The Fight to Stop One Man’s Deportation

The Fight to Stop One Man’s Deportation

The Fight to Stop One Man’s Deportation

Sokha Chhan had an extraordinary attorney, a fearless sister, and the benefit of a new California law. Still, he would need all the luck he could get.

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In 2011, KC Chhan was walking along the riverfront in Phnom Penh with her family. She lives in Fresno, California, and fled Cambodia as a child refugee. The trip back was already an emotional one, but then KC was approached by a man asking for food.

“He said he was from Stockton,” a Northern California city just a few hours from Fresno. He told her he’d been deported, KC said. “And he got teary-eyed—he told us that for people who have been deported, it’s not easy here.”

Many Cambodian deportees grew up during the chaos and terror of the Khmer Rouge and were born in refugee camps, and so have neither set foot in Cambodia nor speak Khmer. Many struggle to find stable work and mental-health care. “Some have committed suicide,” KC said the man told her.

There are soon to be many more joining the man KC met. On April 5, 43 Cambodian Americans with a one-way ticket from the United States landed in Phnom Penh. The flight held the largest group of deportees the US had repatriated to the Southeast Asian country since the nations signed a memorandum of understanding in 2002.

After years of accepting only a handful of deportees a year, the Cambodian government signaled in late 2017 that it would begin accepting more. The Trump administration responded by rounding up people with deportation orders in the Cambodian community, which in the US is largely made up of refugees who immigrated in the 1970s and 1980s. As President Trump amps up the pressure to remove every deportable non-citizen from the US, even longtime residents and those who came to the States as child refugees have become targets.

“When he was telling me his story,” KC said of that river walk, “it reminded me of my brother. I was thinking—this would be the life for him if he were to be deported.”

When Sokha Chhan, KCs older brother, was detained by Immigration and Customs Enforcement (ICE) last October, he was not surprised. The US had been trying to deport Sokha since early 2008, after he was convicted of two misdemeanors for a domestic-violence incident in 2002. Sokha had heard that ICE had picked up others in the Cambodian community, and so when he received a phone call summoning him to his local ICE office, he figured his time in the US was up.

“I told my son where I parked my car before going in, just in case,” Sokha said. He didn’t consider fighting or fleeing. But one of the first things Sokha’s son did when he learned his father was taken into ICE custody was call KC.

The Chhans have always been a tight-knit family. Sokha and KC are the eldest of 10, and the only two of their siblings who were born in Cambodia before the Khmer Rouge came to power in 1975. The trauma of war forced a closeness that’s carried through to this day. “It’s something you can’t relay to other people who don’t know what it’s like to grow up under a repressive regime,” explained KC, a schoolteacher.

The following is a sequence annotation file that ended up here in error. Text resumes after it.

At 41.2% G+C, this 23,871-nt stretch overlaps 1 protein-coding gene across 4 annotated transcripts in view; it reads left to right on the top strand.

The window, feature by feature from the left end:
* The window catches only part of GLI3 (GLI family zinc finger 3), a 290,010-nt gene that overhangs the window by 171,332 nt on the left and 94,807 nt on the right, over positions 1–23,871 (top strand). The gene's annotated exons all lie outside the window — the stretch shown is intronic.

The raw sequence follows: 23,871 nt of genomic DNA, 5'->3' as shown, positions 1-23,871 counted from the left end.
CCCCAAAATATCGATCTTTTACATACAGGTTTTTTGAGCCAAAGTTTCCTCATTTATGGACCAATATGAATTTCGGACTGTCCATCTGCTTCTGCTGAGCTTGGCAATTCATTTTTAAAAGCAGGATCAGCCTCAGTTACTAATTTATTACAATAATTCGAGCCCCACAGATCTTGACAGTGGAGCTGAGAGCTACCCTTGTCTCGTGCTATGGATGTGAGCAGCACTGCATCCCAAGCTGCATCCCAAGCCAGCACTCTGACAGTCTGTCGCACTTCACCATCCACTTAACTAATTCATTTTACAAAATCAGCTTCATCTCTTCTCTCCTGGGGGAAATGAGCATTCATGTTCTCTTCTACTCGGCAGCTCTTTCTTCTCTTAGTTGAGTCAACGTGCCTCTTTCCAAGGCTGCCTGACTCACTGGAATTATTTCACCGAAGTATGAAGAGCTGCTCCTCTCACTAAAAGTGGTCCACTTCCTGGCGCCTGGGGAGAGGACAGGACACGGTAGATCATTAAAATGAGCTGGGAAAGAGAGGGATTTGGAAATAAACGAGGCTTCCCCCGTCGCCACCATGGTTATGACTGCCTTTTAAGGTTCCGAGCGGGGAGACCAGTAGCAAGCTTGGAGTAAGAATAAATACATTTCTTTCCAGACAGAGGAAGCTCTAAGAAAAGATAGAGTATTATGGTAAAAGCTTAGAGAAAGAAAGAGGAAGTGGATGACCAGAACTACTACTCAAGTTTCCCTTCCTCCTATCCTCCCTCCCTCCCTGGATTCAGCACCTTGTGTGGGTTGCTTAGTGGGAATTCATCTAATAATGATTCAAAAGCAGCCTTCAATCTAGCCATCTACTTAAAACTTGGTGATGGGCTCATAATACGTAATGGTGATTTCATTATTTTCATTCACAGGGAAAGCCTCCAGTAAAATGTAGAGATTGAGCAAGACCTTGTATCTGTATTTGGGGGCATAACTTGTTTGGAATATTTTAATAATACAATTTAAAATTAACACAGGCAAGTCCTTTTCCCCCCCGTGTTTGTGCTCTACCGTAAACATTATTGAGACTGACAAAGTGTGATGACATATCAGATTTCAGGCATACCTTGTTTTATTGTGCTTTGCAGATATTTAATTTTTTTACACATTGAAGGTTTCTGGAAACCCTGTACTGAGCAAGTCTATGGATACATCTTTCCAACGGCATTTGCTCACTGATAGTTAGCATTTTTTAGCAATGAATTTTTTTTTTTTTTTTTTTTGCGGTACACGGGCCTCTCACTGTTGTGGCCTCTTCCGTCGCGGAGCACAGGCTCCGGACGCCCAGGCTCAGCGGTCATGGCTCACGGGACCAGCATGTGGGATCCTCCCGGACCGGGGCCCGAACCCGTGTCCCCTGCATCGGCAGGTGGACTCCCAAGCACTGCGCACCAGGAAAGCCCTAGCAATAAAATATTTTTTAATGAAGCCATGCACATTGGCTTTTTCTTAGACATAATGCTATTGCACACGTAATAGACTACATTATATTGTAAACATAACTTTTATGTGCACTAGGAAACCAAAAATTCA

“The regime basically starved everyone in the country,” she added. “When we were kids, Sokha had gone out to find food for us and he was caught. One reason he wasn’t executed was because my mom and other elders begged for his life.”

The family escaped to California’s Central Valley in 1981 as refugees after spending two years in a Thai refugee camp. Sokha has been a legal permanent resident since. He’s worked as a donut baker for most of his adult life.

Once he became a father himself, KC said, Sokha extended the same care to his own children that he’d shown as the eldest brother. “Unfortunately, he got swept up with a woman who was not very stable,” KC told me. “And I say that his relationship with her was unfortunate because he’s the kind of person who just wants to protect his family. And he ended up with someone who hurt his kids.”

Sokha doesn’t flatter himself. Instead, he described his relationship with his then-common-law wife in simple terms: It was dominated by her gambling addiction. “We were always broke; we had no money all the time,” Sokha said. “My kids didn’t have anything.” He and his ex got together when Sokha was 23 and have five children together. For years he was committed to sticking it out with her for their kids.

His ex controlled the family’s finances and demanded that he give all his earnings to her. When Sokha refused, she’d show up at the donut shops where he worked to harass his bosses for his pay. Soon it became easier just to hand her his paychecks directly. One of Sokha’s old bosses, Charyn Pen, confirmed this. “When it’s payday, his wife always took money from him, and even though they have a lot of kids, they had no food,” Pen said.

And then one night in 2002, Sokha and his ex got into one of their biggest fights after she told him that she’d been swindled out of money by someone who ran a local gambling game. Sokha isn’t sure what made that night different, but while the two screamed and yelled at each other, he got so angry he threw a chair and the kids’ toys. And then, he said, he hit her. 

“That’s the only time,” Sokha told me. “I did it. It was a bad thing. I did the crime.”

A neighbor called the cops; Sokha was arrested; a few days later, at his first hearing, he accepted a harsh plea deal. He pleaded guilty to two of the three charges he faced, both as felonies, even though he had no criminal history. One charge, under California’s Penal Code 273.5, was for the domestic violence, the other, a 422 charge, for making threats to do harm. He was sentenced to 365 days in jail.